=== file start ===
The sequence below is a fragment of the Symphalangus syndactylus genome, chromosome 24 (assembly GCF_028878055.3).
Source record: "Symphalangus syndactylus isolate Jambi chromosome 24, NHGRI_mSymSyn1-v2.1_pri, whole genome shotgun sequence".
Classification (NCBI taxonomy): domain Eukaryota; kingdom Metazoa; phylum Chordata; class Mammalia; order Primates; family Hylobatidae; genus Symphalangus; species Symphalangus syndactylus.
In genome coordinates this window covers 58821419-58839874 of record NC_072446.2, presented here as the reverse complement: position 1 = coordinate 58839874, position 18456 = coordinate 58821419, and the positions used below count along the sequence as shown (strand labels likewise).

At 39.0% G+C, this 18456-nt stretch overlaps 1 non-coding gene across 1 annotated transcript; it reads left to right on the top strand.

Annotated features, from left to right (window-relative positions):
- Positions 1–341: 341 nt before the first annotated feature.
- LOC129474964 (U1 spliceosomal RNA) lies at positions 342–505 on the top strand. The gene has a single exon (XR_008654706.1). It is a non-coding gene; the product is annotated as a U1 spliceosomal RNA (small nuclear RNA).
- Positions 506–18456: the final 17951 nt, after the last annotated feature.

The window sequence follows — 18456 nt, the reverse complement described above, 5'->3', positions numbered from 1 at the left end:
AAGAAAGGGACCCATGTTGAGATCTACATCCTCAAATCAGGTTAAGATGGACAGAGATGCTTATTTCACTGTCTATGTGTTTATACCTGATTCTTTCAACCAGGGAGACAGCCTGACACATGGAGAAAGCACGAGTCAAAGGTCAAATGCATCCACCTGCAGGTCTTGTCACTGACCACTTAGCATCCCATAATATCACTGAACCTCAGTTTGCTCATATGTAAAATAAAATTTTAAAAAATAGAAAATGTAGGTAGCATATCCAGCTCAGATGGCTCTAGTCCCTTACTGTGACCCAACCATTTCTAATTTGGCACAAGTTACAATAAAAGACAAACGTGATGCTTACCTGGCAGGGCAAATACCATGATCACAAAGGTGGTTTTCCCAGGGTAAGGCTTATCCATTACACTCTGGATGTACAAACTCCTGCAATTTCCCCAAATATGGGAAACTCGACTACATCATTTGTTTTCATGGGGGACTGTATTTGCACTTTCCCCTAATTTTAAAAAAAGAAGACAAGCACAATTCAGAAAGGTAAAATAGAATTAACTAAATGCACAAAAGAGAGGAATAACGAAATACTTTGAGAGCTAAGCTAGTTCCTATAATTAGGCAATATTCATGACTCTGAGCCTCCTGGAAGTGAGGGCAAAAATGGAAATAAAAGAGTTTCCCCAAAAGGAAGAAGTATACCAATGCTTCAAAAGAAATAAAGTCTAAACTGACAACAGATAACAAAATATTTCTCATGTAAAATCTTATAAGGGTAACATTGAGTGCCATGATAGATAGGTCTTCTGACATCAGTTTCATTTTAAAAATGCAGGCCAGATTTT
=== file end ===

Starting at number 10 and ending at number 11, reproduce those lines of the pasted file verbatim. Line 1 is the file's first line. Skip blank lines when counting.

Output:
The window sequence follows — 18456 nt, the reverse complement described above, 5'->3', positions numbered from 1 at the left end:
AAGAAAGGGACCCATGTTGAGATCTACATCCTCAAATCAGGTTAAGATGGACAGAGATGCTTATTTCACTGTCTATGTGTTTATACCTGATTCTTTCAACCAGGGAGACAGCCTGACACATGGAGAAAGCACGAGTCAAAGGTCAAATGCATCCACCTGCAGGTCTTGTCACTGACCACTTAGCATCCCATAATATCACTGAACCTCAGTTTGCTCATATGTAAAATAAAATTTTAAAAAATAGAAAATGTAGGTAGCATATCCAGCTCAGATGGCTCTAGTCCCTTACTGTGACCCAACCATTTCTAATTTGGCACAAGTTACAATAAAAGACAAACGTGATGCTTACCTGGCAGGGCAAATACCATGATCACAAAGGTGGTTTTCCCAGGGTAAGGCTTATCCATTACACTCTGGATGTACAAACTCCTGCAATTTCCCCAAATATGGGAAACTCGACTACATCATTTGTTTTCATGGGGGACTGTATTTGCACTTTCCCCTAATTTTAAAAAAAGAAGACAAGCACAATTCAGAAAGGTAAAATAGAATTAACTAAATGCACAAAAGAGAGGAATAACGAAATACTTTGAGAGCTAAGCTAGTTCCTATAATTAGGCAATATTCATGACTCTGAGCCTCCTGGAAGTGAGGGCAAAAATGGAAATAAAAGAGTTTCCCCAAAAGGAAGAAGTATACCAATGCTTCAAAAGAAATAAAGTCTAAACTGACAACAGATAACAAAATATTTCTCATGTAAAATCTTATAAGGGTAACATTGAGTGCCATGATAGATAGGTCTTCTGACATCAGTTTCATTTTAAAAATGCAGGCCAGATTTT